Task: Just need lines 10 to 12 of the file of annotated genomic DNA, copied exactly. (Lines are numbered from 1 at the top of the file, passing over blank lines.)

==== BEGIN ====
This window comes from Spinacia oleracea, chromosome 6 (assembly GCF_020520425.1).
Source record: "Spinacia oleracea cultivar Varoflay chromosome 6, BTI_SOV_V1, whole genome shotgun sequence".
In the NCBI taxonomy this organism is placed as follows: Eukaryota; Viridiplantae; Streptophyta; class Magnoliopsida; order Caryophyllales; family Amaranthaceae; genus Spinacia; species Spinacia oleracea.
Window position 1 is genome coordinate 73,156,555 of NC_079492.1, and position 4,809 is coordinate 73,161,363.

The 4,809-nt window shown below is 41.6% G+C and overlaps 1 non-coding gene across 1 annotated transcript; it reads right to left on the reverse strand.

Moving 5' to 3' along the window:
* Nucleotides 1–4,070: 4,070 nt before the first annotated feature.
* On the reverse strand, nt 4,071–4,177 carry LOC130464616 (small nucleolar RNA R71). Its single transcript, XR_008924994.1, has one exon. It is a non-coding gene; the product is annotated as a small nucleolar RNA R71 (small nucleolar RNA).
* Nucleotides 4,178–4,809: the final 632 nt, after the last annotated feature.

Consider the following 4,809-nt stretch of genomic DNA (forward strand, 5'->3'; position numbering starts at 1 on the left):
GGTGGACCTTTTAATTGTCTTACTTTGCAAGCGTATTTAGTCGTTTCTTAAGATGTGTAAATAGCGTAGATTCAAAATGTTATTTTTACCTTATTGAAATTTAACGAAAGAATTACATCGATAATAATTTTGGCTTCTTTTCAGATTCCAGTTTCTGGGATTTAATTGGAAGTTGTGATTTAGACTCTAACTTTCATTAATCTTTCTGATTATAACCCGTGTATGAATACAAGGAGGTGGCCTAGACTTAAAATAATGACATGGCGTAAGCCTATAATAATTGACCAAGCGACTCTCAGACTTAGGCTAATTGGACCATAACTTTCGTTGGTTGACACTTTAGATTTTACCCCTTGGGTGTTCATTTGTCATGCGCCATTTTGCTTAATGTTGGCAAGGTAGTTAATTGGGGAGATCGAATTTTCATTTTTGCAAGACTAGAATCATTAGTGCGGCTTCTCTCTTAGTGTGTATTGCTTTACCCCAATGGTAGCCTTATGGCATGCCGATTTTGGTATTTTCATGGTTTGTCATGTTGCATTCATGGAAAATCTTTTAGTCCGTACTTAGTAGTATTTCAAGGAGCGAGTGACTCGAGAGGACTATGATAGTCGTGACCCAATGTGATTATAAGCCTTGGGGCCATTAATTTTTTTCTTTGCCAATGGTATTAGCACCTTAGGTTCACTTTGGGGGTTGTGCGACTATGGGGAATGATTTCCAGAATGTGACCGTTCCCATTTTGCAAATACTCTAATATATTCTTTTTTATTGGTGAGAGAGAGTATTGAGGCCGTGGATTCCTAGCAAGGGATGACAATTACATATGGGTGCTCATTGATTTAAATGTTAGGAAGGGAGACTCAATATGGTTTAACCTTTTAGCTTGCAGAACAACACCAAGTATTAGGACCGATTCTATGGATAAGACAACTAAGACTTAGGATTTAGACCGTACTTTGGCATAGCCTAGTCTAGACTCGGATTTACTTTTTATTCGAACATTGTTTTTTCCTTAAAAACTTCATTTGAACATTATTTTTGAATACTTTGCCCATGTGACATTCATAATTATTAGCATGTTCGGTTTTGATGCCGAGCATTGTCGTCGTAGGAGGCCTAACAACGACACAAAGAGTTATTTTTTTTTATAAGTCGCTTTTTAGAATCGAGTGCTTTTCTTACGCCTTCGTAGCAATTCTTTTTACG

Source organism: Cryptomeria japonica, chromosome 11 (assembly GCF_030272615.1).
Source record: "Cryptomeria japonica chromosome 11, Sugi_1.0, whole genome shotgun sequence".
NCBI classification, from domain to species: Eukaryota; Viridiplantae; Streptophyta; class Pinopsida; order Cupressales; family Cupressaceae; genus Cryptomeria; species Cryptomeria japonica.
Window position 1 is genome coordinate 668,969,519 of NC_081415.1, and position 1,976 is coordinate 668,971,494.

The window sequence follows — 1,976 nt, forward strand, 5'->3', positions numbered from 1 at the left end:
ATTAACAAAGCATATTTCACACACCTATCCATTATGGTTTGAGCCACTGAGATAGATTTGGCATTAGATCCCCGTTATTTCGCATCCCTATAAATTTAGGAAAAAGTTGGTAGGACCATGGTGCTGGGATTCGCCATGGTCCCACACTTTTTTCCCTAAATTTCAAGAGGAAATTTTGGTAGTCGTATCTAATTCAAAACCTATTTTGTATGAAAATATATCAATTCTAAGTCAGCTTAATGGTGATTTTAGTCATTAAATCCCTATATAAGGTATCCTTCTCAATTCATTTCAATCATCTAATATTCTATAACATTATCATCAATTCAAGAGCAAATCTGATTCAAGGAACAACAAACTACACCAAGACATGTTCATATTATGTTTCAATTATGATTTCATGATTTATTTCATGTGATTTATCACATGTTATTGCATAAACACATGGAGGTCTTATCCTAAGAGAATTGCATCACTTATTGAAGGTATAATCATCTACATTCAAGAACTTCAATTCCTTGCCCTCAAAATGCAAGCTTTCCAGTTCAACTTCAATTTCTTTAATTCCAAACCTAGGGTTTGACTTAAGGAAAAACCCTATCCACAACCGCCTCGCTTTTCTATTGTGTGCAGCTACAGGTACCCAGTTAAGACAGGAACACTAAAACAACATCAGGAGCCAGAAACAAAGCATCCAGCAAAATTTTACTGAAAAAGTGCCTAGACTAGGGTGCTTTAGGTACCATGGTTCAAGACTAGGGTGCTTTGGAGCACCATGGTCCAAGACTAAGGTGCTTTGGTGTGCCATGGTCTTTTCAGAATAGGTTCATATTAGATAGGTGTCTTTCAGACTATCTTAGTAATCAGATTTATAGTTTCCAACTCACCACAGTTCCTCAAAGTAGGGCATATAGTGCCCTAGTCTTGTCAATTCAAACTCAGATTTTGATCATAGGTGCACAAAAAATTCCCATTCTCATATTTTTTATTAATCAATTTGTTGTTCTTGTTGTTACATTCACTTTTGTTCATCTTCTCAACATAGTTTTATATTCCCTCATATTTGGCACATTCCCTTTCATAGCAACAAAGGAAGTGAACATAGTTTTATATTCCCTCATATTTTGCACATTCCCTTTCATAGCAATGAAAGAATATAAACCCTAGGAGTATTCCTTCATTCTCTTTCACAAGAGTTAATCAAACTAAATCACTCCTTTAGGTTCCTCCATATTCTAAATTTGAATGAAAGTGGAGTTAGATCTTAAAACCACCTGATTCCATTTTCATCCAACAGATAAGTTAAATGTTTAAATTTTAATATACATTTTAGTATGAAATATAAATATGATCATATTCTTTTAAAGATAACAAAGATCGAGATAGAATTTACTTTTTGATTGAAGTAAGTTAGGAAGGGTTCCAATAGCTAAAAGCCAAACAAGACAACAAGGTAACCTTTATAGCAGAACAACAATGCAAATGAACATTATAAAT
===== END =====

Consider the following 4,809-nt stretch of genomic DNA (forward strand, 5'->3'; position numbering starts at 1 on the left):
GGTGGACCTTTTAATTGTCTTACTTTGCAAGCGTATTTAGTCGTTTCTTAAGATGTGTAAATAGCGTAGATTCAAAATGTTATTTTTACCTTATTGAAATTTAACGAAAGAATTACATCGATAATAATTTTGGCTTCTTTTCAGATTCCAGTTTCTGGGATTTAATTGGAAGTTGTGATTTAGACTCTAACTTTCATTAATCTTTCTGATTATAACCCGTGTATGAATACAAGGAGGTGGCCTAGACTTAAAATAATGACATGGCGTAAGCCTATAATAATTGACCAAGCGACTCTCAGACTTAGGCTAATTGGACCATAACTTTCGTTGGTTGACACTTTAGATTTTACCCCTTGGGTGTTCATTTGTCATGCGCCATTTTGCTTAATGTTGGCAAGGTAGTTAATTGGGGAGATCGAATTTTCATTTTTGCAAGACTAGAATCATTAGTGCGGCTTCTCTCTTAGTGTGTATTGCTTTACCCCAATGGTAGCCTTATGGCATGCCGATTTTGGTATTTTCATGGTTTGTCATGTTGCATTCATGGAAAATCTTTTAGTCCGTACTTAGTAGTATTTCAAGGAGCGAGTGACTCGAGAGGACTATGATAGTCGTGACCCAATGTGATTATAAGCCTTGGGGCCATTAATTTTTTTCTTTGCCAATGGTATTAGCACCTTAGGTTCACTTTGGGGGTTGTGCGACTATGGGGAATGATTTCCAGAATGTGACCGTTCCCATTTTGCAAATACTCTAATATATTCTTTTTTATTGGTGAGAGAGAGTATTGAGGCCGTGGATTCCTAGCAAGGGATGACAATTACATATGGGTGCTCATTGATTTAAATGTTAGGAAGGGAGACTCAATATGGTTTAACCTTTTAGCTTGCAGAACAACACCAAGTATTAGGACCGATTCTATGGATAAGACAACTAAGACTTAGGATTTAGACCGTACTTTGGCATAGCCTAGTCTAGACTCGGATTTACTTTTTATTCGAACATTGTTTTTTCCTTAAAAACTTCATTTGAACATTATTTTTGAATACTTTGCCCATGTGACATTCATAATTATTAGCATGTTCGGTTTTGATGCCGAGCATTGTCGTCGTAGGAGGCCTAACAACGACACAAAGAGTTATTTTTTTTTATAAGTCGCTTTTTAGAATCGAGTGCTTTTCTTACGCCTTCGTAGCAATTCTTTTTACG

Source organism: Cryptomeria japonica, chromosome 11 (assembly GCF_030272615.1).